Bread and Brew
by: L.E. BASKOW, The Laurelhurst Market’s butcher shop gives you some idea of its focus: meat. The restaurant does a good job of delivering the rest of the experience, from cocktails through to dessert. (Clockwise from front) Grilled Brandt flat iron steak with chimichurri, Steak Tartare and Spring Hill Farms cauliflower polonaise.

I wrote my first restaurant review for the Tribune in November 2003. You can't Google it, though. No reviews from that year were posted online.

In thinking back at the year in food, I got to thinking about how much food coverage has changed. Like many of the trends in dining, the changes have been fermenting for some time, and in some ways they go hand in hand.

For instance, the Tribune's rules on style used to require reviews to be written without use of the first person, and entirely in the present tense. You couldn't say 'I had the oysters.' You had to say, 'Oysters are to be had.'

It was a formal style that created a sense of timeless objectivity, almost omniscience, on the part of the reviewer. And it became increasingly impractical as more and more restaurants took a seasonal approach to menus. I remember struggling with verb tenses when I wrote about Park Kitchen, where the menu was changing daily. By the time I got to the Ripe supper club, where a different dinner was served communally each night, it was all over - time and personal experience had to be part of the story.

Back then, we waited a strict three months from the time a restaurant opened to review it. No one does that anymore. Reports start showing up online on the first day.

Of course, everything everywhere seems faster because of the Internet. For food writing, specifically, it's had a major impact.

I'm not one of those people who thinks that the Internet killed newspapers. But it's true that the Internet has made some things harder. For example, anonymity is pretty much impossible. At the same time, the proliferation of bloggers and Yelpers and tweeters means that ratings aren't in the hands of the few any more. If a restaurant cares about reviews, it needs to treat every customer as a potential reviewer - which is what they ought to have done all along.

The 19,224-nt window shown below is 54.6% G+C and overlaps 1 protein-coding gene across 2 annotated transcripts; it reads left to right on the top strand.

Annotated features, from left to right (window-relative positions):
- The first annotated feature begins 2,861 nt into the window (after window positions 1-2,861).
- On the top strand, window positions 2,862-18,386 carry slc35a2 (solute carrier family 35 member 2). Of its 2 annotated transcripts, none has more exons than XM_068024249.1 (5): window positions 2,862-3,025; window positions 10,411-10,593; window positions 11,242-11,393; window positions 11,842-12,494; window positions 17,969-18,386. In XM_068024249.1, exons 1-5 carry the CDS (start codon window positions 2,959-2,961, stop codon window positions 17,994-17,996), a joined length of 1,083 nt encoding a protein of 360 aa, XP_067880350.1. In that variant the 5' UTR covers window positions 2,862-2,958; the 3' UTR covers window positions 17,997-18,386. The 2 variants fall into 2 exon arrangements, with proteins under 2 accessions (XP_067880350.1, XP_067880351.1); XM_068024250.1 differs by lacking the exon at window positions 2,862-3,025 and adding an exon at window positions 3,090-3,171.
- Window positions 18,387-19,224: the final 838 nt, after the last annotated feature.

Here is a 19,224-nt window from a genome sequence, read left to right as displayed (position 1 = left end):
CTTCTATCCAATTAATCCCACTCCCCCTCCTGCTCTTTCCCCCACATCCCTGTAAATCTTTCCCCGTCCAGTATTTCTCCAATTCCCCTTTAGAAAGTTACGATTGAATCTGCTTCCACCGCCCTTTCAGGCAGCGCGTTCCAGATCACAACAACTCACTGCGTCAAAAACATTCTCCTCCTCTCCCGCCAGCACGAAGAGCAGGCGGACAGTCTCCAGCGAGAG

I think that Yelp has generally been a good influence, spurring conversations about how the review process works, and moving food criticism towards a more casual, immediate and less authoritarian tone.

Mmmmm, dessert

The Internet has also spurred the side of food writing that isn't about food. Were there more shakeups, spin-offs and pastry chef musical chairs this year, or was it just that every detail was reported? Restaurant gossip is a much bigger deal than it used to be, a fact signaled by the arrival of, part of a national network dedicated to breaking restaurant news. (I'm happy to note that it hasn't seemed to cut into the audience of some excellent homegrown sites like

Portland continues to get great national press. Food reality shows are recruiting here. We have gastro-tourists. I wouldn't have predicted any of this ten years ago.

Some newer trends that I've noticed: Grass fed beef burgers. Food cart overkill. And is frozen yogurt replacing cupcakes? God, I hope not.

I have eaten very well this year. Laurelhurst Market was probably the best single meal of the year, and I would have gone there more often, if only they would take reservations.

I had a lot of really first-rate casual food including hash at Tasty • Sons, meatballs at Miho, a po' boy at Bunk Bar, the pizza at Gladstone Coffee and Pizza and a chicken pot pie from Pie Spot.

Restaurants seem to be giving more attention to dessert. The flourless chocolate cake has finally backed away from the table. Fats, which has closed, served a memorable toffee pudding, and I also reminisce fondly about the ice cream at Lovely's Fifty-Fifty, a chocolate soufflé at Genoa and butterscotch pudding at Irving Street Kitchen.

For next year, it looks like French bistro food is cropping up all over. There's Le Pigeon's spinoff, Little Bird, and the new St. Jack on Southeast Clinton Street. The former Fats space on Killingsworth will be the French-influenced Cocotte.

It makes a lot of sense. Bistro cooking is down-to-earth enough for tough times and for Portland's impenetrable casualness, but challenging enough to keep a good chef interested. And everyone has become newly obsessed with Julia Child and 'Mastering the Art of French Cooking.'

Something else that's going to unfold in the next year is that increasing numbers of outsiders are going to try to cash in Portland's newfound cachet. For the most part, they will fail. As local restaurants have become more sophisticated, local diners have become much more discerning, without losing any of the customary Portland insularity.

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